Starring: Viggo Mortensen, Kodi Smit-McPhee
Writer: Joe Penhall (adapted from the Cormac McCarthy novel)
Director: John Hillcoat
Company: Sony Pictures Home Entertainment

The Road, a John Hillcoat film adapted from the Pulitizer Prize winning book of the same name, had a hard time even getting released. Originally intended for 2008, it was pushed back a full year for more post-production work, then delayed a month again after that release date passed, and finally ended up with a smaller than anticipated theatrical run. In short, few people even got a chance to see the damn thing. After watching it, I get why; The Road is not a bad movie by any stretch of the imagination, in fact it is very good, but this is not a movie that is possible to market to anything resembling a mainstream audience.

Viggo Mortensen and Kodi Smit-McPhee play Man and Child (nameless, like in the book) who have survived a catastrophic event and are making their way South through a post apocalyptic world covered in ash. Along the way, they scrounge for whatever food they can find and avoid roving groups of cannibals and other unpleasant people.

When I first read McCarthy's The Road many moons ago, my first thought upon finishing it was "man, if they adapt this into a movie, it is going to be depressing as hell" and I was right; The Road may be the most depressing movie I have ever seen. There is no happiness in this world; everything is dead, people eat each other, the world has gone to hell and you can't help but wonder why anyone is even trying to survive. Visually, the movie gets this across real well: abandoned buildings, charred landscape, constant dreary clouds blocking out the sunlight, dust everywhere. It looks like a wasteland and it comes across very realistic (since they shot it in actual locations rather than sound stages, there's a real feel to it).

The journey between Man and Child is an interesting one; Man is doing this to find a better life for his son, who was born after the catastrophe and doesn't know any better. He is motivated by the well-being of his son, and although The Road has the post-apocalyptic trappings of a sci-fi or action flick, this is a character movie and you follow these two characters through the whole thing, with brief stop offs with gangs and people they encounter on the road. Viggo and Kodi have great chemistry together and are believable as father and son, and Viggo especially delivers a powerful and terrific performance to add to his impressive resume. Kodi is a newcomer (at least to me), but he's got great chops for a kid and could go places provided anyone actually sees this now. Cherlize Theron, who plays Viggo's wife in flashbacks, is only in it for minutes at a time, but her screen time is spent well and gives an interesting backstory to Man's life leading up to the journey. I haven't been the biggest Theron fan in the world, but she was really good in this. Robert Duvall also shows up as an elderly drifter who Viggo and Kodi eat dinner with one night and he's okay in his scenes, but Duvall didn't really bring anything to the role (they make a big deal of his improvised line in the special features, but honestly, it isn't that impressive).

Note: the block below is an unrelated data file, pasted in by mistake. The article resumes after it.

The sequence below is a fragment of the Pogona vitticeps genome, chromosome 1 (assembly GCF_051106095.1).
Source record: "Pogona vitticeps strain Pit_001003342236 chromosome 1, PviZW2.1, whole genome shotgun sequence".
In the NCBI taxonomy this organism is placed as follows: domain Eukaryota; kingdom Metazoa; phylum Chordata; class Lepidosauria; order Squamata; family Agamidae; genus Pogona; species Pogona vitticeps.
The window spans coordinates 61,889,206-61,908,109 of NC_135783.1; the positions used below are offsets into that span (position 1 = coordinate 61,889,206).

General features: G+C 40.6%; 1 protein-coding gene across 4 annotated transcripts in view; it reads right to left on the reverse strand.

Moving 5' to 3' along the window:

The Road's bleakness makes for some powerful scenes, namely when the father and son find an underground bunker filled with food, beds, and even a working shower. This happens about two thirds of the way through and after seeing them having to sleep in cars and almost getting killed and eaten, you are as excited as they are when they finally find it. It's interesting how exciting a can of peaches can be for two people, but The Road does an excellent job building up to this moment and making it as effective as it was in the book. On the negative side, the two encounter a house and while rummaging through it, come across a basement full of captive people, some with their limbs taken off. This scene was the most disturbing of the movie, and showed just how desperate and scary their world had become. There are other small little scenes, but those two are the best in different ways.

The Road is essentially two hours of a father and son trying to survive the harsh realities of their world and outside of a few run-ins with others, nothing really happens. It's all dialogue, searching, and walking. For some people, that may be a turn off, and honestly, I even got a little bored here and there. It reads better than it is shown. It's largely uneventful and if you cannot connect with the two characters and their plight, then you will be praying for the movie to be over.

Despite a somewhat slow and tedious pace (which is how it's supposed to be in actuality, if again you've read the book), The Road is the most realistic and most depressing post-apocalyptic movie I have ever seen. It's filled with scary and bleak imagery and the journey between the two characters is engaging, captivating, and even at times, a bit scary. The Road is not for everyone and it's understandable why its eventful tumble into the box office occurred, but I think that it will find a life on DVD.

Final Verdict:



09/15/2010 19:09

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10/05/2010 18:08

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